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The first article in this two-part series explored three options for transferring a registered retirement savings plan (RRSP) at death to help reduce the tax impact for clients. In our second article, we look at a fourth option and address registered retirement income fund (RRIF) transfers at death.

OPTION 4: TRANSFER TO A FINANCIALLY DEPENDENT ADULT CHILD WITH A PHYSICAL OR MENTAL INFIRMITY

If a client dies while an adult child or grandchild is financially dependent on them because of a physical or mental infirmity, it’s possible to reduce the deceased’s tax bill by transferring the proceeds of a registered plan to that dependent. The transferred amount is deducted from the deceased’s income and included in the child’s or grandchild’s income. The child or grandchild can then deduct the transferred amount from their income if they, in turn, transfer the money into their own RRSP, RRIF or eligible annuity.

An eligible annuity is a fixed or life annuity with or without a guarantee period, and with the child or grandchild as the annuitant. The term for the guarantee period can be any number of years not exceeding 90, minus the annuitant’s age when the annuity is issued. The term for the fixed annuity must be for a number of years equal to 90 minus the annuitant’s age when the annuity is issued.

An adult child who doesn’t have a physical or mental infirmity but was financially dependent on the deceased may also receive a refund of premiums. However, there’s no way for the child to defer taxes: they’ll be taxed on the total value of the RRSP. This is generally a worthwhile strategy as the financially dependent child won’t necessarily have much income, so their tax rate may be lower than the deceased’s.

AND WHAT ABOUT RRIFS?

Similar to RRSPs, a person is deemed to have received an amount equal to the fair market value of their RRIF immediately before their death. If the deceased’s spouse isn’t the successor annuitant, or if the dependent children or grandchildren are the heirs, the rules described for RRSPs also apply to RRIFs, with some minor differences. For example, instead of qualifying as a ‘refund of premiums’, funds from a RRIF are referred to as the ‘designated benefit’.

Unlike RRSPs, a spouse or common-law partner can be a successor annuitant of a RRIF. When the RRIF owner dies, the successor annuitant assumes ownership of the deceased’s RRIF. Payments continue to the successor annuitant without interruption. However, if the spouse or common-law partner was named as a beneficiary, the same process used for RRSPs would apply. The RRIF money would be treated as income to the deceased, but could be deducted if transferred to the surviving spouse or partner, who would have to include the money in income unless they transferred the money to their own RRSP or RRIF. If the couple intends for the RRIF income to continue to the survivor, naming that spouse or partner as a successor annuitant provides a cleaner transfer than naming the surviving spouse or partner as beneficiary.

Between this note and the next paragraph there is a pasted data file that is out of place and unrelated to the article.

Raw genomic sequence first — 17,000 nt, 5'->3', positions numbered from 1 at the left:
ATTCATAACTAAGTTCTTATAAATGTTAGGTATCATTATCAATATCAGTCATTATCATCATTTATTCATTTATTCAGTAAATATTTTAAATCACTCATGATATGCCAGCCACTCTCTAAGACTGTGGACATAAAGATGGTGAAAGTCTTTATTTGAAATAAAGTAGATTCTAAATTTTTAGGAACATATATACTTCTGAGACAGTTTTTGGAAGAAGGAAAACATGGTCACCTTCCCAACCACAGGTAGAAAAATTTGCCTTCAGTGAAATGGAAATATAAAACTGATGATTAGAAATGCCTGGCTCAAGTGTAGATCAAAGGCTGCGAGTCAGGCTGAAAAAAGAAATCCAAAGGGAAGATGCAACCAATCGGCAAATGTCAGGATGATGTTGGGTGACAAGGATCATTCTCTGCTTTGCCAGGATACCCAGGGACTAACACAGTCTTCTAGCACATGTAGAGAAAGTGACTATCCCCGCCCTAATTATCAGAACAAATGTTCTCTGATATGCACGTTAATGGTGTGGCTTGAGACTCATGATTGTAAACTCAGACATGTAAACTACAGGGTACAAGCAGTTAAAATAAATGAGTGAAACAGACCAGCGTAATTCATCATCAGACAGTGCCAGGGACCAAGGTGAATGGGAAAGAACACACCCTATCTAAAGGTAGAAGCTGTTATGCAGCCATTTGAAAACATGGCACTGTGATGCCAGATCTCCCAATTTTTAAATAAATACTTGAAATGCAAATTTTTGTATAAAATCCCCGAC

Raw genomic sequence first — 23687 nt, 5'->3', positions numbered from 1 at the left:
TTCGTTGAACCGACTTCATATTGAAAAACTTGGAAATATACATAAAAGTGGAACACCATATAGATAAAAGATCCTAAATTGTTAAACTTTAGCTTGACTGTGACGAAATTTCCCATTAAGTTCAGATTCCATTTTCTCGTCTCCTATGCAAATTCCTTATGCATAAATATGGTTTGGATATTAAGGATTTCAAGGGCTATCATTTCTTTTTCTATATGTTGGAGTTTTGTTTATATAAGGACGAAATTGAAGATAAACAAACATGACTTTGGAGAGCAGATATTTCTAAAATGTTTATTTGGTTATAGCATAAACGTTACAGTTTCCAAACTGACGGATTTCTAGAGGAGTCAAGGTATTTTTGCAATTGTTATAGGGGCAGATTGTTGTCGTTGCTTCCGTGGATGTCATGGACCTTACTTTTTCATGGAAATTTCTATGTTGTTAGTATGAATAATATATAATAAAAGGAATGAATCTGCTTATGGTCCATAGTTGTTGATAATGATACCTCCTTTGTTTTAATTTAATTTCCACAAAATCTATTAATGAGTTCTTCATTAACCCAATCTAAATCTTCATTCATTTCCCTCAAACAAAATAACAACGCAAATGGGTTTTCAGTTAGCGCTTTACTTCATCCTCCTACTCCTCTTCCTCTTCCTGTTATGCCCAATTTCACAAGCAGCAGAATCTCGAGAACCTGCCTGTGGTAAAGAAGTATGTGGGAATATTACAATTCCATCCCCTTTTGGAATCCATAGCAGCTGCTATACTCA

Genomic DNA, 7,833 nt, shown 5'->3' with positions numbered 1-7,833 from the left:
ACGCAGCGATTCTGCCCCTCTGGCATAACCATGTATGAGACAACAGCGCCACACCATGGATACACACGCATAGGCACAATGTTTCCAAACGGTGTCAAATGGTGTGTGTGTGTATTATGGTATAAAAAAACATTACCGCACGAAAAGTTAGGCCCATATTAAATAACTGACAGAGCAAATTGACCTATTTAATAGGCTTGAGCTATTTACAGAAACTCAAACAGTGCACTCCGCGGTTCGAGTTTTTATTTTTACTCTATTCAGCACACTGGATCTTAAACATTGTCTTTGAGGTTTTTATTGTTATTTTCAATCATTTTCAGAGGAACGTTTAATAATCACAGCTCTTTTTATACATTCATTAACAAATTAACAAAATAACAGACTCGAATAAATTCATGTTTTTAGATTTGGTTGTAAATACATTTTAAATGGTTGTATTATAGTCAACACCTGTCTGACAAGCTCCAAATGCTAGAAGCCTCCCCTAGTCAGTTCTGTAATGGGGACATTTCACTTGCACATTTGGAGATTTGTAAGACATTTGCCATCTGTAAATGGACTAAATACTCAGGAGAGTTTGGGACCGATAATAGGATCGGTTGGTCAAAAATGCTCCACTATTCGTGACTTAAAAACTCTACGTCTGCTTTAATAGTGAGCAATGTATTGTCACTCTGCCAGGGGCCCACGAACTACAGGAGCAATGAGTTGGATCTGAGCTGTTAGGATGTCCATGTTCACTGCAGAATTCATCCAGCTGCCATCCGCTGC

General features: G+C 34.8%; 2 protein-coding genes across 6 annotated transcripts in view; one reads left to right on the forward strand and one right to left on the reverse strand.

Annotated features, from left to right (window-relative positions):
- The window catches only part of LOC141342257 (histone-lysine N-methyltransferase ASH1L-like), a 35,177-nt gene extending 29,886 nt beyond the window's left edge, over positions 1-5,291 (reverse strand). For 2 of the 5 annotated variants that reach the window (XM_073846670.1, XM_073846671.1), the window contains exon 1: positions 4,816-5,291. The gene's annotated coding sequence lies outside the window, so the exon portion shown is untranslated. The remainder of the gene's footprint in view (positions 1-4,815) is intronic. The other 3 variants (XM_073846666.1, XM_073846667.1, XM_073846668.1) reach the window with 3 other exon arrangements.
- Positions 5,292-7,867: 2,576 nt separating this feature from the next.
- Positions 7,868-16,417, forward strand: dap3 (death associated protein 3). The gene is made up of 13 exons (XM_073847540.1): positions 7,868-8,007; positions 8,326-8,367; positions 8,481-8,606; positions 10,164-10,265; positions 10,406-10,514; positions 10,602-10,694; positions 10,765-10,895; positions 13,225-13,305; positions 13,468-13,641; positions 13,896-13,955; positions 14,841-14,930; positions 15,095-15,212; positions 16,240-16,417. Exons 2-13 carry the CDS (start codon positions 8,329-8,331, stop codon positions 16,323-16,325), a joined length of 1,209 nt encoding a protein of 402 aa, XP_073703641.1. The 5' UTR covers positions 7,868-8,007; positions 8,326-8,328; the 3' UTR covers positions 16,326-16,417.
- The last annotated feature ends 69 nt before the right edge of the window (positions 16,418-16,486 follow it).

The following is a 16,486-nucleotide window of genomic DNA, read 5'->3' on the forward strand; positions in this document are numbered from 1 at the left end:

INVESTMENT VALUE FLUCTUATIONS IN AN RRSP OR RRIF

Sometimes, weeks or even months go by between the time of death and the distribution of property. During that time, the value of investments in the deceased’s RRSP or RRIF is likely to fluctuate. In some cases, if the value decreases, the loss may be deducted on the deceased’s tax return. If the value of the RRSP or RRIF increases, the difference will be taxable income for the estate or beneficiary of the RRSP or RRIF.

YOUR STRATEGIC ADVANTAGE

When a client dies, the tax implications related to RRSPs and RRIFs can be challenging. You could become the go-to person for family members who have financial questions. The more you know about tax measures that are favourable to heirs, the better you can support them. Just remember that one size doesn’t fit all — clients have different realities and financial needs — and estate planning isn’t just about minimizing taxes. It facilitates the transfer of a person’s wealth the way they want, to the people they want.

ESTATE PLANNING RESOURCES

Sun Life’s estate planning tools include a new Estate maximization whiteboard video, which presents a strategy using life insurance to help maximize an estate. Share it with clients — they might be surprised at the options available and the control they could have!

To learn more about estate planning solutions, talk with your Sun Life Sales Director.

Originally published on Advisor.ca